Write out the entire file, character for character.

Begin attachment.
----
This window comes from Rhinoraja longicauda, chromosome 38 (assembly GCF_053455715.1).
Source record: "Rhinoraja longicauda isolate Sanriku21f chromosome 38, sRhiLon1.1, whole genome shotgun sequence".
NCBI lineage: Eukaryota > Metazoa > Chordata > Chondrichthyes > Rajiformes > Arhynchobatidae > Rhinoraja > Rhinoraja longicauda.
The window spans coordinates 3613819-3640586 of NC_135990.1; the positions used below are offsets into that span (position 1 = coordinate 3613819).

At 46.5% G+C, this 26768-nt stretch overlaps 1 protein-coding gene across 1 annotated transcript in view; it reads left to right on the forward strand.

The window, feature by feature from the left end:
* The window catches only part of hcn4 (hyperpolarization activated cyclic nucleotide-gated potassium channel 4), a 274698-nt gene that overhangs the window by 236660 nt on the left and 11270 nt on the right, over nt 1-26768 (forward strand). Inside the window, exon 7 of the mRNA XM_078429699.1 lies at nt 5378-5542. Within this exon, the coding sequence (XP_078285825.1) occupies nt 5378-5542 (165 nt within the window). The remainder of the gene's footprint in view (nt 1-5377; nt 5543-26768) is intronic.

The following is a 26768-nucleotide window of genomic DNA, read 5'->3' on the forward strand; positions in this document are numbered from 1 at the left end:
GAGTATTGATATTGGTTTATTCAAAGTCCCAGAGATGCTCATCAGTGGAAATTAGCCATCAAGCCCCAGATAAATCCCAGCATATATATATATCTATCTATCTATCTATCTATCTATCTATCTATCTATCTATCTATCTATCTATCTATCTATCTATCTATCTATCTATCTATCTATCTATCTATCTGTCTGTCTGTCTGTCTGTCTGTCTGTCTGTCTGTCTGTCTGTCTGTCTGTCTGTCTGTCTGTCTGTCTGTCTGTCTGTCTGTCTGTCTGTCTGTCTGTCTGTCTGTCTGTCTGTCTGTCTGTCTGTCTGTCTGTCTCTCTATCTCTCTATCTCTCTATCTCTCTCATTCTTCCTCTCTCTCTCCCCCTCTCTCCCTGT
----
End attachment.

This window comes from Rhinoraja longicauda, chromosome 38 (assembly GCF_053455715.1).
Source record: "Rhinoraja longicauda isolate Sanriku21f chromosome 38, sRhiLon1.1, whole genome shotgun sequence".
NCBI lineage: Eukaryota > Metazoa > Chordata > Chondrichthyes > Rajiformes > Arhynchobatidae > Rhinoraja > Rhinoraja longicauda.
The window spans coordinates 3613819-3640586 of NC_135990.1; the positions used below are offsets into that span (position 1 = coordinate 3613819).

At 46.5% G+C, this 26768-nt stretch overlaps 1 protein-coding gene across 1 annotated transcript in view; it reads left to right on the forward strand.

The window, feature by feature from the left end:
* The window catches only part of hcn4 (hyperpolarization activated cyclic nucleotide-gated potassium channel 4), a 274698-nt gene that overhangs the window by 236660 nt on the left and 11270 nt on the right, over nt 1-26768 (forward strand). Inside the window, exon 7 of the mRNA XM_078429699.1 lies at nt 5378-5542. Within this exon, the coding sequence (XP_078285825.1) occupies nt 5378-5542 (165 nt within the window). The remainder of the gene's footprint in view (nt 1-5377; nt 5543-26768) is intronic.

The following is a 26768-nucleotide window of genomic DNA, read 5'->3' on the forward strand; positions in this document are numbered from 1 at the left end:
GAGTATTGATATTGGTTTATTCAAAGTCCCAGAGATGCTCATCAGTGGAAATTAGCCATCAAGCCCCAGATAAATCCCAGCATATATATATATCTATCTATCTATCTATCTATCTATCTATCTATCTATCTATCTATCTATCTATCTATCTATCTATCTATCTATCTATCTATCTATCTATCTATCTGTCTGTCTGTCTGTCTGTCTGTCTGTCTGTCTGTCTGTCTGTCTGTCTGTCTGTCTGTCTGTCTGTCTGTCTGTCTGTCTGTCTGTCTGTCTGTCTGTCTGTCTGTCTGTCTGTCTGTCTGTCTGTCTGTCTGTCTCTCTATCTCTCTATCTCTCTATCTCTCTCATTCTTCCTCTCTCTCTCCCCCTCTCTCCCTGT